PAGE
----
minimax theorem

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minimax theorem

[′min·ə‚maks ‚thir·əm]
(mathematics)
A theorem of games that the lowest maximum expected loss in a two-person zero-sum game equals the highest minimum expected gain.
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We conclude with a generalization of the minimax theorem.
His theorem is applied to a systematic treatment of interconnections between fixed point theorems, minimax theorems, variational inequalities, and monotone extension theorems.
Those applications are concerned with general equilibrium problems like as (collective) fixed point theorems, the von Neumann type intersection theorems, the von Neumann type minimax theorems, the Nash type equilibrium theorems, cyclic coincidence theorems, best approximation theorems, (quasi-) variational inequalities, and the Gale-Nikaido-Debreu theorem.
Under the constraint of fixed premium, by first identifying the special form of the optimal solution, a twist of the application of the classical minimax theorem is adopted to establish Equation (5) that characterizes the optimal values of deductibles by the marginal distribution functions of the risks.
Although the results in the previous sections conclude that stop-loss reinsurance contracts are optimal for the multivariate Problem 1, further properties of the level of the optimal deductibles can be obtained by applying the minimax theorem in view of Proposition 1 and the representation theorem in Lemma 1.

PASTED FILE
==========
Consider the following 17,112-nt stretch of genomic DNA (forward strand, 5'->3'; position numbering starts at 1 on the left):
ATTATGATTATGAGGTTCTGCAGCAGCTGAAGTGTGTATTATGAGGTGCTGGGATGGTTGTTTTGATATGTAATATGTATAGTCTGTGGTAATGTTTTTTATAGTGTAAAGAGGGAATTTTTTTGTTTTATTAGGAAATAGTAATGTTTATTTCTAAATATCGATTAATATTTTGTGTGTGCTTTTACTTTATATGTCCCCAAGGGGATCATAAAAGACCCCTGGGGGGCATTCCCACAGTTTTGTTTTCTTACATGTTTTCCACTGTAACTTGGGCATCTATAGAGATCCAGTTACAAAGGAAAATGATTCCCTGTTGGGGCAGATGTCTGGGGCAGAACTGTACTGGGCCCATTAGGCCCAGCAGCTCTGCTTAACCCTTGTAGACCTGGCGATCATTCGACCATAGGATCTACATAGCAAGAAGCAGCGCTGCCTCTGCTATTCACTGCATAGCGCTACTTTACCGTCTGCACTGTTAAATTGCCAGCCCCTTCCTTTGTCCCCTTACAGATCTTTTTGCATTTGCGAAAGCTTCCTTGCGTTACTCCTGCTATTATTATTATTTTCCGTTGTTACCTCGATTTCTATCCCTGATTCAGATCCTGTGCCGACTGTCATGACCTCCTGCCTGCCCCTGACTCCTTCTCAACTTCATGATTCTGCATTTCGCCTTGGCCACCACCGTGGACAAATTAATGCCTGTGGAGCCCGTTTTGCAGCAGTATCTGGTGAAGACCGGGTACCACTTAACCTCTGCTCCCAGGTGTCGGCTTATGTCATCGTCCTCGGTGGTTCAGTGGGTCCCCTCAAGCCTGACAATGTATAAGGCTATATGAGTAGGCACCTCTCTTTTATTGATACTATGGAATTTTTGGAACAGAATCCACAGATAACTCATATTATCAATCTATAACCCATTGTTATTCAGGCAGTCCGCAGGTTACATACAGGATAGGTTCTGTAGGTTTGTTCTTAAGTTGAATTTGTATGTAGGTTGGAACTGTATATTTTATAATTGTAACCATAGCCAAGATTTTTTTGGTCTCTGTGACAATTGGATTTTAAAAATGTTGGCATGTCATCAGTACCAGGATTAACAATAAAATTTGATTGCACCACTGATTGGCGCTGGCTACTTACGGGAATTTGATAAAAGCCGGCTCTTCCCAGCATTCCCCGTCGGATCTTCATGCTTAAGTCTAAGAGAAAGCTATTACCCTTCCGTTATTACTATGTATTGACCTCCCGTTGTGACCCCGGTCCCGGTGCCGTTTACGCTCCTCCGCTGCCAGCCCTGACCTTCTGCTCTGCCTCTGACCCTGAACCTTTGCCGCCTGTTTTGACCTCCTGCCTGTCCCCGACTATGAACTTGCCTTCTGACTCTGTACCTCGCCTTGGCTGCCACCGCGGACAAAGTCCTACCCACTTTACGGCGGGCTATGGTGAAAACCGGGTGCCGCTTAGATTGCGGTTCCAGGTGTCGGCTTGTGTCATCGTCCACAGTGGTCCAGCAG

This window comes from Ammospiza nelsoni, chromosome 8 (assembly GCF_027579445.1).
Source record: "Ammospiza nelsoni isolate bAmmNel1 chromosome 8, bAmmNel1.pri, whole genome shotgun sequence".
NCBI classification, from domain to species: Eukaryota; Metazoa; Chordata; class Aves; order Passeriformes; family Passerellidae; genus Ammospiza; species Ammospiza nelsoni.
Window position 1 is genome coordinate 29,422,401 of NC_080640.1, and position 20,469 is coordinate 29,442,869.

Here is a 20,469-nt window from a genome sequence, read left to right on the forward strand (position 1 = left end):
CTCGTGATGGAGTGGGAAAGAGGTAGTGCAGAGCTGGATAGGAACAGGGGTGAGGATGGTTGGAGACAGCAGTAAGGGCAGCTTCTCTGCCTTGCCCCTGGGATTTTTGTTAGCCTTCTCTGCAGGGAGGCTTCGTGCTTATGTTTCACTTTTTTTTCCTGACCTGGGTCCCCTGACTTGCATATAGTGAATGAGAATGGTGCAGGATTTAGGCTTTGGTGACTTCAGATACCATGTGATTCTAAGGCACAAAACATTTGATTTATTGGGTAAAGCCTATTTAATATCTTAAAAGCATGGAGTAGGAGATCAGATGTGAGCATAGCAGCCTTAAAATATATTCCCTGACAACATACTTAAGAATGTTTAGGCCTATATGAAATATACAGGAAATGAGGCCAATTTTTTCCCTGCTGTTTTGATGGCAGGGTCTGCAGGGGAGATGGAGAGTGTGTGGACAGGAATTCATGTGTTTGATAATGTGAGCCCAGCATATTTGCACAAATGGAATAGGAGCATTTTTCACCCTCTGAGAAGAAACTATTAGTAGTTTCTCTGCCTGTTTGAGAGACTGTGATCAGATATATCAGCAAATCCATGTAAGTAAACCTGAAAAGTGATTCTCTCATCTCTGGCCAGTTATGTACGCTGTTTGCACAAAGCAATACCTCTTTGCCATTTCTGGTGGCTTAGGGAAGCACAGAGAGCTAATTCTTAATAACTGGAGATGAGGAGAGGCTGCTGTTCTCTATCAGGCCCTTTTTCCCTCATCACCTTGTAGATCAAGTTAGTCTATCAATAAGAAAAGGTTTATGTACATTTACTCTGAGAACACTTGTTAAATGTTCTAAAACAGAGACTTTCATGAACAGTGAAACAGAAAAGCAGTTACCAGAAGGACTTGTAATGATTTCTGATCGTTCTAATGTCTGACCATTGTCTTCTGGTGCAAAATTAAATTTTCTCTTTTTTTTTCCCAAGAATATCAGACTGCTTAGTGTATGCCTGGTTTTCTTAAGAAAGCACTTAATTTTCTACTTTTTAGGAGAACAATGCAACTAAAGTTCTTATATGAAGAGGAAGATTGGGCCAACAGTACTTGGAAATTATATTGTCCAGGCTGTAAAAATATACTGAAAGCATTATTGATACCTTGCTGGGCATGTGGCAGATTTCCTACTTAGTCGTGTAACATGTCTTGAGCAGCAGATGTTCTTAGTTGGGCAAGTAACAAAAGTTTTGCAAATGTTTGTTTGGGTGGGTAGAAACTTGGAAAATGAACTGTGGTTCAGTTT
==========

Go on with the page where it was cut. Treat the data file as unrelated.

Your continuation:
Fan, K., 1953, Minimax Theorems, Proceedings of the National Academy of Sciences of the United States of America, 39: 42-47.
where [G.sub.3](x, %) = max(f + [alpha][[sigma].sub.3], f + [alpha][[sigma].sub.3] + ([[sigma].sub.3](f - [alpha])/(1- [beta]))); interchanging of the "min" and "max" operators in the last equality is obtained by using the minimax theorem ().
The minimax theorem, the first mathematical theorem of game theory, was demonstrated by von Neumann independent of any economic considerations.
During the 1930s, von Neumann continued to show an occasional interest in the mathematics of games (46) and knew that the minimax theorem was relevant to economic theory as noted in his EEM paper.
(70) In general, these review articles expressed enthusiasm for and familiarized most economists with game theory concepts such as pure and mixed strategies, randomization, solution to a game, and the minimax theorem. Still, economists balked at accepting von Neumann and Morgenstern's work because of their aversion to mathematics and failure to read a long and technical book.
Willem, Minimax Theorems (Progress in Nonlinear Differential Equations and Their Applications), vol.

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